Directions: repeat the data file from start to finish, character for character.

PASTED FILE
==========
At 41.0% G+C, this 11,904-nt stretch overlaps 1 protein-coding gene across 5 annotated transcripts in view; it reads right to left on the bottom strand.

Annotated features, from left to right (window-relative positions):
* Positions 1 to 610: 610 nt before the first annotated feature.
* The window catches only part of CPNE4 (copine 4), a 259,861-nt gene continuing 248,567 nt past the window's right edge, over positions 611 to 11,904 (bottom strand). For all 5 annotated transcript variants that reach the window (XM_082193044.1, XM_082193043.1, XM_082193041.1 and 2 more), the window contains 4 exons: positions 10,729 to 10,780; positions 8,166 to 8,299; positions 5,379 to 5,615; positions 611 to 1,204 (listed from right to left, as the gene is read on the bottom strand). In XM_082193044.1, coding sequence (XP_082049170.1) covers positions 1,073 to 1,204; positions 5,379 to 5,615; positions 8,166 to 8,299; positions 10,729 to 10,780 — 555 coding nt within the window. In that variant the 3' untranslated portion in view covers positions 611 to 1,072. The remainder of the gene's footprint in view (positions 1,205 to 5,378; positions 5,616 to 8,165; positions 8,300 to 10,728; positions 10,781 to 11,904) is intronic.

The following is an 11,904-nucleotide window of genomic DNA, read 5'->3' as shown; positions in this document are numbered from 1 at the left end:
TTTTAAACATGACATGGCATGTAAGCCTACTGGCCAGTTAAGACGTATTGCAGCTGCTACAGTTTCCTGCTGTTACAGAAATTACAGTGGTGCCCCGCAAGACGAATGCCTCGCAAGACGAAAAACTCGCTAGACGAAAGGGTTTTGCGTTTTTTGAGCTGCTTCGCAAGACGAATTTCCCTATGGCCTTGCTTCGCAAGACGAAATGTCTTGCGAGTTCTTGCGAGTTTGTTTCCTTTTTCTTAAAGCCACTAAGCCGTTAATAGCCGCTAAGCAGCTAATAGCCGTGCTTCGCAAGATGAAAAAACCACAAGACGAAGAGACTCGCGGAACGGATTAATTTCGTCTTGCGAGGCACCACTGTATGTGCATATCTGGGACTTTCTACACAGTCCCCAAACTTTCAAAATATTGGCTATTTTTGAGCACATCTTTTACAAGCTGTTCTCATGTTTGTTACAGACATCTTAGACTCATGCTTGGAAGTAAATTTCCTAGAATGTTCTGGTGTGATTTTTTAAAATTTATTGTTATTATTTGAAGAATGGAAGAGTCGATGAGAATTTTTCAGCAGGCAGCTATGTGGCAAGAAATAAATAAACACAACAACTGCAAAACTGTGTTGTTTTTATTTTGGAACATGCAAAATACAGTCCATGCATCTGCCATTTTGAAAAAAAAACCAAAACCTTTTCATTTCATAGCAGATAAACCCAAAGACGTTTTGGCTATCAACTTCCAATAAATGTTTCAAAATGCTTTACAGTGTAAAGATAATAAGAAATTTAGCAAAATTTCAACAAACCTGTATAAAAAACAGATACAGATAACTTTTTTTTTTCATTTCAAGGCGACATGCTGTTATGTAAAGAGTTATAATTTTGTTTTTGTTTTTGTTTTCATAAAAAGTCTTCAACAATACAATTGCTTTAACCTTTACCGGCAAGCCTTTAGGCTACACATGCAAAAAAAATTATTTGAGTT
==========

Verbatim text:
At 41.0% G+C, this 11,904-nt stretch overlaps 1 protein-coding gene across 5 annotated transcripts in view; it reads right to left on the bottom strand.

Annotated features, from left to right (window-relative positions):
* Positions 1 to 610: 610 nt before the first annotated feature.
* The window catches only part of CPNE4 (copine 4), a 259,861-nt gene continuing 248,567 nt past the window's right edge, over positions 611 to 11,904 (bottom strand). For all 5 annotated transcript variants that reach the window (XM_082193044.1, XM_082193043.1, XM_082193041.1 and 2 more), the window contains 4 exons: positions 10,729 to 10,780; positions 8,166 to 8,299; positions 5,379 to 5,615; positions 611 to 1,204 (listed from right to left, as the gene is read on the bottom strand). In XM_082193044.1, coding sequence (XP_082049170.1) covers positions 1,073 to 1,204; positions 5,379 to 5,615; positions 8,166 to 8,299; positions 10,729 to 10,780 — 555 coding nt within the window. In that variant the 3' untranslated portion in view covers positions 611 to 1,072. The remainder of the gene's footprint in view (positions 1,205 to 5,378; positions 5,616 to 8,165; positions 8,300 to 10,728; positions 10,781 to 11,904) is intronic.

The following is an 11,904-nucleotide window of genomic DNA, read 5'->3' as shown; positions in this document are numbered from 1 at the left end:
TTTTAAACATGACATGGCATGTAAGCCTACTGGCCAGTTAAGACGTATTGCAGCTGCTACAGTTTCCTGCTGTTACAGAAATTACAGTGGTGCCCCGCAAGACGAATGCCTCGCAAGACGAAAAACTCGCTAGACGAAAGGGTTTTGCGTTTTTTGAGCTGCTTCGCAAGACGAATTTCCCTATGGCCTTGCTTCGCAAGACGAAATGTCTTGCGAGTTCTTGCGAGTTTGTTTCCTTTTTCTTAAAGCCACTAAGCCGTTAATAGCCGCTAAGCAGCTAATAGCCGTGCTTCGCAAGATGAAAAAACCACAAGACGAAGAGACTCGCGGAACGGATTAATTTCGTCTTGCGAGGCACCACTGTATGTGCATATCTGGGACTTTCTACACAGTCCCCAAACTTTCAAAATATTGGCTATTTTTGAGCACATCTTTTACAAGCTGTTCTCATGTTTGTTACAGACATCTTAGACTCATGCTTGGAAGTAAATTTCCTAGAATGTTCTGGTGTGATTTTTTAAAATTTATTGTTATTATTTGAAGAATGGAAGAGTCGATGAGAATTTTTCAGCAGGCAGCTATGTGGCAAGAAATAAATAAACACAACAACTGCAAAACTGTGTTGTTTTTATTTTGGAACATGCAAAATACAGTCCATGCATCTGCCATTTTGAAAAAAAAACCAAAACCTTTTCATTTCATAGCAGATAAACCCAAAGACGTTTTGGCTATCAACTTCCAATAAATGTTTCAAAATGCTTTACAGTGTAAAGATAATAAGAAATTTAGCAAAATTTCAACAAACCTGTATAAAAAACAGATACAGATAACTTTTTTTTTTCATTTCAAGGCGACATGCTGTTATGTAAAGAGTTATAATTTTGTTTTTGTTTTTGTTTTCATAAAAAGTCTTCAACAATACAATTGCTTTAACCTTTACCGGCAAGCCTTTAGGCTACACATGCAAAAAAAATTATTTGAGTT